S Williams beats Shahar Peer at French Open
Paris: Top-ranked Serena Williams advanced smoothly to the quarterfinals of the French Open by beating Shahar Peer 6-2, 6-2 today, and Novak Djokovic reached the same stage on the men’s side.
Williams complained of dizziness from a cold following a seesaw three-set win in her previous match, but the only wobble against the No. 18-seeded Peer came at the start. Williams lost the first seven points, then swept nine in a row.
From 2-all, Williams won five consecutive games to take charge of the match.
Afterward, she was interviewed courtside by former French player Cedric Pioline.
“I love Paris,” she told the crowd in French. “My game is better. I hope I’m going to win.”
The No. 3-seeded Djokovic eliminated the last American in the men’s draw, beating Robby Ginepri 6-4, 2-6, 6-1, 6-2.
Ginepri was serving at love-1 in the third set when went down face-first chasing a shot. He made the most of his awkward court position by doing two push-ups, but lost the next two points to lose serve, and won only three games the rest of the way.
Djokovic’s next opponent will be No. 22 Jurgen Melzer, a first-time Grand Slam quarterfinalist playing in his 32nd major event. The Austrian advanced by beating qualifier Teimuraz Gabashvili 7-6 (6), 4-6, 6-1, 6-4.
On another chilly, cloudy, windy afternoon, center court was half empty for the start of Williams vs Peer.
It didn’t last long: Williams hit six aces, broke six times and won in just over an hour.
Serena’s sister Venus, eliminated Sunday, watched from the stands. She did not wear a corset.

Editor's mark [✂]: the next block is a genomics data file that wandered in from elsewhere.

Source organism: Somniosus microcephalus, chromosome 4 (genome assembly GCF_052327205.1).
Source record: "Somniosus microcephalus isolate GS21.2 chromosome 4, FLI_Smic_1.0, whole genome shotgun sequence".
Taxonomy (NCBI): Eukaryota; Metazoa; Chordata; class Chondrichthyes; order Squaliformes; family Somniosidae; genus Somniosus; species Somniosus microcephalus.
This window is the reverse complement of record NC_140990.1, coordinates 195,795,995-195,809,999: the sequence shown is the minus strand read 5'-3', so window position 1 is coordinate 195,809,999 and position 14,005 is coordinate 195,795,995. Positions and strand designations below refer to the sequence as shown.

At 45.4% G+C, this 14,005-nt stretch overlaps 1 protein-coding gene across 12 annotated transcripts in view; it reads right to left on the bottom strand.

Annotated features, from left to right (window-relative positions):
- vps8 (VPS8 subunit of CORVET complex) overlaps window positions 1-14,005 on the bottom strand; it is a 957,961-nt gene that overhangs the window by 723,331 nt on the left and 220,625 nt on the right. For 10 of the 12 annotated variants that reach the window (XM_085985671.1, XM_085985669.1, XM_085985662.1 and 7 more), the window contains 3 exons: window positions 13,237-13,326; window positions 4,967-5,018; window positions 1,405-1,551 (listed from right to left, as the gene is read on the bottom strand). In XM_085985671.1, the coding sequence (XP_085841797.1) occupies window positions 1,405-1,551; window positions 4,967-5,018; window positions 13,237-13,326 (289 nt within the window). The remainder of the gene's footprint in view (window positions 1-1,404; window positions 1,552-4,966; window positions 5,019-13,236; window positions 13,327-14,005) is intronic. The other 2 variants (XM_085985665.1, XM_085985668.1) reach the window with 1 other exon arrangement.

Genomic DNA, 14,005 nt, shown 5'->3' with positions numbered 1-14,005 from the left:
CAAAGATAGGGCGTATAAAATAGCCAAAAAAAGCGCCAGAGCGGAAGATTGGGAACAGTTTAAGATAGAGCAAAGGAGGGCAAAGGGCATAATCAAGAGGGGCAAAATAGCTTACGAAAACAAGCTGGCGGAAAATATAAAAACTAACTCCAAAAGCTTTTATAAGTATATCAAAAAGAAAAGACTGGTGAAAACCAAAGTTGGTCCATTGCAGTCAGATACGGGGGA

Peer fell to 0-10 against the Williams sisters, including 0-5 versus Serena. Peer is 4-22 against top-five opponents.
Serena is bidding for her 13th Grand Slam championship, and her second this year. Her lone French Open title came in 2002.
Ginepri, ranked 98th, was an unlikely round-of-16 foe for Djokovic. Ginepri entered the tournament with a 1-7 record this year, and a career record of 9-31 on clay.
Djokovic’s box included more than a dozen supporters who cheered and waved a Serbian flag every time he won a point. Ginepri’s without a coach and traveled to Paris by himself.
Still, the American played Djokovic on even terms for more than an hour. Ginepri held serve easily until the final game of the first set, when he was broken.
Djokovic blew an easy forehand putaway to lose his serve for the first time, and Ginepri broke again while dominating the second set.
But then Ginepri faded fast, perhaps weary after playing 13 grinding sets in his first three matches. His groundstrokes became more erratic, and Djokovic won five consecutive games and 10 of 11 to take control.
The Serb volleyed well, found the range with his serve and used his drop shot to keep Ginepri off balance. A two-time semifinalist at Roland Garros, Djokovic is bidding for his second major title.
“I played really good in the third and fourth sets,” Djokovic said. “I had some really good matches on clay recently. Now I’m in the quarterfinals and I need to keep playing aggressively.”
Ginepri, a former top-15 player, fell to 0-15 against opponents ranked in the top three.
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